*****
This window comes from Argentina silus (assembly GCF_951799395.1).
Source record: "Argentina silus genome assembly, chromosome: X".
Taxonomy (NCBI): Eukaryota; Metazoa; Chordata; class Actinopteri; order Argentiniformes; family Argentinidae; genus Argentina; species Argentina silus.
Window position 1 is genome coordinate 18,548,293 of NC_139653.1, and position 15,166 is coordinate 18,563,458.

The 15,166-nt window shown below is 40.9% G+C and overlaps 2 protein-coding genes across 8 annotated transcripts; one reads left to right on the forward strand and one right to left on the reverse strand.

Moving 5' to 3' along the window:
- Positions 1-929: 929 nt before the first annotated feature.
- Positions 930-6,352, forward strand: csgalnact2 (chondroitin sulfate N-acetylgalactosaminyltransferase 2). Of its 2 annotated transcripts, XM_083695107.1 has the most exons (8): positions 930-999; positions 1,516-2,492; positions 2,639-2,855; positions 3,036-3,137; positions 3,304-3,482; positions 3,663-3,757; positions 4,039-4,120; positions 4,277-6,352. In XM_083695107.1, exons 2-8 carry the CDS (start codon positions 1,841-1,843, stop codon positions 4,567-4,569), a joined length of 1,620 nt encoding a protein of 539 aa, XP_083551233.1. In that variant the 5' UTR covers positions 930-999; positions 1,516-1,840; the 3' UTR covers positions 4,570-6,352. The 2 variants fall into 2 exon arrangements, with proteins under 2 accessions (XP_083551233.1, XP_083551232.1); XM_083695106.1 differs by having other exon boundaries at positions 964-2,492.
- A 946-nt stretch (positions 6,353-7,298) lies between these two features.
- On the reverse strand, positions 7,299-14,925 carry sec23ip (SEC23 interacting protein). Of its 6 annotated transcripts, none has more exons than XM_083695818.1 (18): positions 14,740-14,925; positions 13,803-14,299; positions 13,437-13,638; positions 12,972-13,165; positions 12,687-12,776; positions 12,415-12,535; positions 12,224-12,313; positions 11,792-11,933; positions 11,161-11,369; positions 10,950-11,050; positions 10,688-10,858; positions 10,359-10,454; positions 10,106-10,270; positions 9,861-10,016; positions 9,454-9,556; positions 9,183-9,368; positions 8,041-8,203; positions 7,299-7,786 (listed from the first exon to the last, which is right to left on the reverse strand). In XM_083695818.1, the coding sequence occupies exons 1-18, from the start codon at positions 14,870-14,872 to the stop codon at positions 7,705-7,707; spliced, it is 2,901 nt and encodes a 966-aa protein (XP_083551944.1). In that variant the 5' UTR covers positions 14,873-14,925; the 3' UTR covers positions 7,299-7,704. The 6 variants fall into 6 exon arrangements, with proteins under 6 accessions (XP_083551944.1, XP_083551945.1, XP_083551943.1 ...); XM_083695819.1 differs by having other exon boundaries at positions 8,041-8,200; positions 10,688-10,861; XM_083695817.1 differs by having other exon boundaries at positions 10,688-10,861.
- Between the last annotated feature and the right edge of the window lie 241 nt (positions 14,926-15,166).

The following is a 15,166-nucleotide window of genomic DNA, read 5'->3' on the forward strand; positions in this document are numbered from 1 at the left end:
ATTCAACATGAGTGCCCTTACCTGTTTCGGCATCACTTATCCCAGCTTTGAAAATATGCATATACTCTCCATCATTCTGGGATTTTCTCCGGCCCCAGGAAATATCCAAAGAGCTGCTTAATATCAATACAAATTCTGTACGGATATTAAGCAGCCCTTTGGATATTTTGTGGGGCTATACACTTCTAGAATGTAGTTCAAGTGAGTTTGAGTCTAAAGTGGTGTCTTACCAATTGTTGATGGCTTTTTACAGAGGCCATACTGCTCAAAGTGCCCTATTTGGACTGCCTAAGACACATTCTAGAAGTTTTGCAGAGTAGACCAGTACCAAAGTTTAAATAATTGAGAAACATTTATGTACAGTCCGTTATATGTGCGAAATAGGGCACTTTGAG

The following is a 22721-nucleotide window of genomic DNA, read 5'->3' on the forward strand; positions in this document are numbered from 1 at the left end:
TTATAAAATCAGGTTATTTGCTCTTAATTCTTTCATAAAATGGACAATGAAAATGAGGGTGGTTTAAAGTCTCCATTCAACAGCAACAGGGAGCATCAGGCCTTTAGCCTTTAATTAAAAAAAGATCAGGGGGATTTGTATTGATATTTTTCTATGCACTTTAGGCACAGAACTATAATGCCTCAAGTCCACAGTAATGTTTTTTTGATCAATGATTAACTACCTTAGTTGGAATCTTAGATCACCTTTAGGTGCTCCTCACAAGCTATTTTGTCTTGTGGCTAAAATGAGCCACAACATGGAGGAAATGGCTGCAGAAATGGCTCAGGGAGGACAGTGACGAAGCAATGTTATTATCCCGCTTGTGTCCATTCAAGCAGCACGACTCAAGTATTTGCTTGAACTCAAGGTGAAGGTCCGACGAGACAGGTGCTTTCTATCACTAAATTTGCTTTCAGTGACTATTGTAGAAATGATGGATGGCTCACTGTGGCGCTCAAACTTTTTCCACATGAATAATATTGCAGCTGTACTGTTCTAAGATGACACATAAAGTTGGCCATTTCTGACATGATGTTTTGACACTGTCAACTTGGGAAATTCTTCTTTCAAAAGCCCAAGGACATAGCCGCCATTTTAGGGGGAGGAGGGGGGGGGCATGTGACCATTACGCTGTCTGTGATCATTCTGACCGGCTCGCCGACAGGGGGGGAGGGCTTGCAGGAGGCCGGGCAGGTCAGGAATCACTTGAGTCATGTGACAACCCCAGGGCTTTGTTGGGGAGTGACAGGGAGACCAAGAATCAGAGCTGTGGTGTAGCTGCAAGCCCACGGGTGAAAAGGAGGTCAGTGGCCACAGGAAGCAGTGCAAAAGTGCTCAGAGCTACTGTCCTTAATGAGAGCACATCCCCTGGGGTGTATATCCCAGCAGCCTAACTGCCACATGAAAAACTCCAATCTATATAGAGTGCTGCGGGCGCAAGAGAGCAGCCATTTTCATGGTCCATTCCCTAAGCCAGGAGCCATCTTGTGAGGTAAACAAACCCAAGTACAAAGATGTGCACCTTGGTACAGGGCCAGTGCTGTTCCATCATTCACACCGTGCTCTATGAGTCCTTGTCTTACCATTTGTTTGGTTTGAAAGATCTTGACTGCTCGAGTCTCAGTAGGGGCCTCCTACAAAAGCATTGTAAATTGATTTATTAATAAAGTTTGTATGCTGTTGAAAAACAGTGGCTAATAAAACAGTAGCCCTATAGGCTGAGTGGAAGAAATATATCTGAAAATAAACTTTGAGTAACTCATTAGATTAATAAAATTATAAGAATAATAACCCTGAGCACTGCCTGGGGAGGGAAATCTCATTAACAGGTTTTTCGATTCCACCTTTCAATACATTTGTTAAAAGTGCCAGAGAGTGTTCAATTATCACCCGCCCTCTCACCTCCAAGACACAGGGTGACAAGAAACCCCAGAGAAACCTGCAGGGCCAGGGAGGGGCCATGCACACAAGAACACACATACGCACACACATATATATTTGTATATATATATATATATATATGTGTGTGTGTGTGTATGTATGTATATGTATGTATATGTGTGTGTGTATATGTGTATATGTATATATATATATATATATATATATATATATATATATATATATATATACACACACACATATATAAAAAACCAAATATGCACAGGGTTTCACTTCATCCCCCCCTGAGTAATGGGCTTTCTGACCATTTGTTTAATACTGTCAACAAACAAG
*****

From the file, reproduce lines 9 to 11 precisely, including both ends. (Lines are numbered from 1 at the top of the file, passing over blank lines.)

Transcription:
- A 946-nt stretch (positions 6,353-7,298) lies between these two features.
- On the reverse strand, positions 7,299-14,925 carry sec23ip (SEC23 interacting protein). Of its 6 annotated transcripts, none has more exons than XM_083695818.1 (18): positions 14,740-14,925; positions 13,803-14,299; positions 13,437-13,638; positions 12,972-13,165; positions 12,687-12,776; positions 12,415-12,535; positions 12,224-12,313; positions 11,792-11,933; positions 11,161-11,369; positions 10,950-11,050; positions 10,688-10,858; positions 10,359-10,454; positions 10,106-10,270; positions 9,861-10,016; positions 9,454-9,556; positions 9,183-9,368; positions 8,041-8,203; positions 7,299-7,786 (listed from the first exon to the last, which is right to left on the reverse strand). In XM_083695818.1, the coding sequence occupies exons 1-18, from the start codon at positions 14,870-14,872 to the stop codon at positions 7,705-7,707; spliced, it is 2,901 nt and encodes a 966-aa protein (XP_083551944.1). In that variant the 5' UTR covers positions 14,873-14,925; the 3' UTR covers positions 7,299-7,704. The 6 variants fall into 6 exon arrangements, with proteins under 6 accessions (XP_083551944.1, XP_083551945.1, XP_083551943.1 ...); XM_083695819.1 differs by having other exon boundaries at positions 8,041-8,200; positions 10,688-10,861; XM_083695817.1 differs by having other exon boundaries at positions 10,688-10,861.
- Between the last annotated feature and the right edge of the window lie 241 nt (positions 14,926-15,166).